Computer Glory at Last

December 17, 1990

At a White House ceremony recently, President Bush presented a National Medal of Technology to 87-year-old John V. Atanasoff. That name may mean little to most Marylanders, even though it belongs to a Frederick County resident who helped revolutionize the way we live: Dr. Atanasoff invented the electronic digital computer.

In December 1939, while working as an associate professor of physics and mathematics at Iowa State College, Dr. Atanasoff produced a crude operating model of the first known electronic computer. He never patented the invention, which he showed freely to interested visitors. One of those visitors, John Mauchly, later used Dr. Atanasoff's concepts in an electronic computer built in 1946. That machine, constructed for the U.S. Army, went into the record books as the first digital computer, bringing fame and wealth to Dr. Mauchly and a colleague, Presper Eckert, who patented it.

A billion-dollar patent infringement suit in 1973 between Sperry Rand and Honeywell finally established "one Dr. John Vincent Atanasoff" as the inventor of the computer. During testimony at the trial, Dr. Atanasoff recalled that he made the breakthrough over a winter night's drink in an Illinois honky-tonk after being "tormented" earlier in the day by his inability to complete the design of the new-fangled device.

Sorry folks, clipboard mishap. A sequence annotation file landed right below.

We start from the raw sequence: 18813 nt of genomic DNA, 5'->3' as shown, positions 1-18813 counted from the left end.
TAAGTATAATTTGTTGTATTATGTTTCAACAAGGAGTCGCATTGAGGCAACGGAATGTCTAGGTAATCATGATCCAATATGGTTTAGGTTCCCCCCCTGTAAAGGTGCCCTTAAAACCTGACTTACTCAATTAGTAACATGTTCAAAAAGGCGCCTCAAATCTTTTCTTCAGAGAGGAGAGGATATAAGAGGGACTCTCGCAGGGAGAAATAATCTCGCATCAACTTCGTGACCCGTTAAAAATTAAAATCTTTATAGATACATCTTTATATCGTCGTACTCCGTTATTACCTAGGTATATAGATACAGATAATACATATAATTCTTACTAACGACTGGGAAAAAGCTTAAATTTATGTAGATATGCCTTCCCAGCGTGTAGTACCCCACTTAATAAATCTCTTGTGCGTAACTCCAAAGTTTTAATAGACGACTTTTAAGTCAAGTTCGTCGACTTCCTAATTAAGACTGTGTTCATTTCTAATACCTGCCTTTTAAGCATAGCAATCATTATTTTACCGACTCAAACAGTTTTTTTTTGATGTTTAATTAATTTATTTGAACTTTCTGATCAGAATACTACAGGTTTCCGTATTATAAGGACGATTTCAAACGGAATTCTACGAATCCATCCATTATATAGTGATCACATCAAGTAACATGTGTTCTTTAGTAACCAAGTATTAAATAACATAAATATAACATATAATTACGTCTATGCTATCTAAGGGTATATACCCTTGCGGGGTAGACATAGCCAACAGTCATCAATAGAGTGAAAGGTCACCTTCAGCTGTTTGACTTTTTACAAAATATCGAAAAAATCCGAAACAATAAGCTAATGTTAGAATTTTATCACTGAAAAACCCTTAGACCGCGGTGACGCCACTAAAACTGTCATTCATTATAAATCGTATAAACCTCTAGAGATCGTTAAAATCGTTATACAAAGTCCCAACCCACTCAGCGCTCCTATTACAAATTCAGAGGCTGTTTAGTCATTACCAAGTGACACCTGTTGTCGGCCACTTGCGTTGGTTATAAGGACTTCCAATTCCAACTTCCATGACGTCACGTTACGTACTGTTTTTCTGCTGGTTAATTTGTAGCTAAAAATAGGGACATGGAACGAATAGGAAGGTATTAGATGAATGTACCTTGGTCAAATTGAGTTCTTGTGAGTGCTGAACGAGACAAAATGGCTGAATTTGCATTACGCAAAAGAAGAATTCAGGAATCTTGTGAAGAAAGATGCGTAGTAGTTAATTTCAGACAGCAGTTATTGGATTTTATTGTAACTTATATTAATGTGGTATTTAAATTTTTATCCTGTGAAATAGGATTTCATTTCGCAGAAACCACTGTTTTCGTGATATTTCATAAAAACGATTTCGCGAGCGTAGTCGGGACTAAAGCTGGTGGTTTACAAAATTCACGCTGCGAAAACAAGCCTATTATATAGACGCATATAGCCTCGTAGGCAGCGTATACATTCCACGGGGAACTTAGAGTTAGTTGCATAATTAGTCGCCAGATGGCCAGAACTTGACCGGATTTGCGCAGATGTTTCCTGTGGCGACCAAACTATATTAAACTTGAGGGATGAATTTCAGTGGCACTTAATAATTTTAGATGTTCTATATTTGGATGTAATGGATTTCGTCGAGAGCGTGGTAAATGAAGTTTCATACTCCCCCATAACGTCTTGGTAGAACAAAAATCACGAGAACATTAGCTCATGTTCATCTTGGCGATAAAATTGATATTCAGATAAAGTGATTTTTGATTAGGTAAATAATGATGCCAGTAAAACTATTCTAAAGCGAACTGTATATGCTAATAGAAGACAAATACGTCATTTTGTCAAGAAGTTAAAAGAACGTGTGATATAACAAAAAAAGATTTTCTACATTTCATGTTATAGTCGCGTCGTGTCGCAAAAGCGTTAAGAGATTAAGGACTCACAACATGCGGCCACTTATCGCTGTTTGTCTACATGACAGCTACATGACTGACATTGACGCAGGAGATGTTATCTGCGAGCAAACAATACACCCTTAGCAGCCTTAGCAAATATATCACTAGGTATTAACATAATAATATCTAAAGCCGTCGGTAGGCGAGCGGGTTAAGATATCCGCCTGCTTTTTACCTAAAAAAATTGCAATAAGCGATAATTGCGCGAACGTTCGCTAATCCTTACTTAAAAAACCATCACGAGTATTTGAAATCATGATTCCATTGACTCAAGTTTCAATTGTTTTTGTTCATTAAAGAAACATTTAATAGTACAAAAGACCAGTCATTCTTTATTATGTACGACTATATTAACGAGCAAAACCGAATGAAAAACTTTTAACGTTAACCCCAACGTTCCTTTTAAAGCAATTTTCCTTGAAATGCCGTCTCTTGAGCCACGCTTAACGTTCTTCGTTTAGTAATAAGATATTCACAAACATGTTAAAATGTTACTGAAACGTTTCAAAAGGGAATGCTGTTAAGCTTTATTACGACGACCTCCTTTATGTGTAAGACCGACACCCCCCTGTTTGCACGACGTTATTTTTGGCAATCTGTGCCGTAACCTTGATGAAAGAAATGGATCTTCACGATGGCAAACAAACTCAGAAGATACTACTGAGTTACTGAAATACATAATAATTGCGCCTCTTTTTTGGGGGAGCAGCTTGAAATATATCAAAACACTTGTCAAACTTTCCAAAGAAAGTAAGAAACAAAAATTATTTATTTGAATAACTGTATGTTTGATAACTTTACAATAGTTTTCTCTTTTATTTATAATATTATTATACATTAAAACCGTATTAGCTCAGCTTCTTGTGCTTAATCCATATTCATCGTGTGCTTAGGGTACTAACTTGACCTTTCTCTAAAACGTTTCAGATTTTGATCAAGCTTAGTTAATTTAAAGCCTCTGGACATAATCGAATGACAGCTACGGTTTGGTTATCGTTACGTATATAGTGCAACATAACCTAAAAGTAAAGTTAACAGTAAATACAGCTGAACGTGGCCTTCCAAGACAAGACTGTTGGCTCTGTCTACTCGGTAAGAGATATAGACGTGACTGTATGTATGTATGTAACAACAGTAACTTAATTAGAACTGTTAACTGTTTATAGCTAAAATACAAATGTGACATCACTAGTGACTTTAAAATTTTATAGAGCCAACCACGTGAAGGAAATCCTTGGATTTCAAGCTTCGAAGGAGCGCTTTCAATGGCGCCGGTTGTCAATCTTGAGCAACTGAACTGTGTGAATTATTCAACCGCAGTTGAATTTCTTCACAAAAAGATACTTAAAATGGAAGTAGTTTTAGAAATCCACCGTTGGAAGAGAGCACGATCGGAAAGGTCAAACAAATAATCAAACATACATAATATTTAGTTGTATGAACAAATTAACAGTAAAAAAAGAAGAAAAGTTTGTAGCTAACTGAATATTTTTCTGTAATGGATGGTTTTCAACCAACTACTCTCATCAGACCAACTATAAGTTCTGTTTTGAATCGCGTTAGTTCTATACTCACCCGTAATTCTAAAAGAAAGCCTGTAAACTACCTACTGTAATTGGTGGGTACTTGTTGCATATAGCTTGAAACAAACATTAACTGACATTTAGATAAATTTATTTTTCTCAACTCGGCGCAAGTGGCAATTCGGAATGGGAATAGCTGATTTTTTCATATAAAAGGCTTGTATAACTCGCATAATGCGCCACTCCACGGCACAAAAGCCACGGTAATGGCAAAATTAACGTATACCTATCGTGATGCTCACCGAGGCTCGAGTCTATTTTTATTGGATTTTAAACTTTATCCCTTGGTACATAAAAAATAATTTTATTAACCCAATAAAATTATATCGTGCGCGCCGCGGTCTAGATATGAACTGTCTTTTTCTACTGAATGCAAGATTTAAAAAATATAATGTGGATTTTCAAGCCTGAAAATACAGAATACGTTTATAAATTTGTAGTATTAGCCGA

After retiring, Dr. Atanasoff built a modernistic house on a hilltop house near New Market and began developing a universal alphabet that could be used for all languages of the world.

His universal alphabet is nowhere near completion after 45 years of work. But at long last he has deservedly won White House recognition for his computer invention. Says Dr. Atanasoff, "I can always find things around me that don't interest other people."

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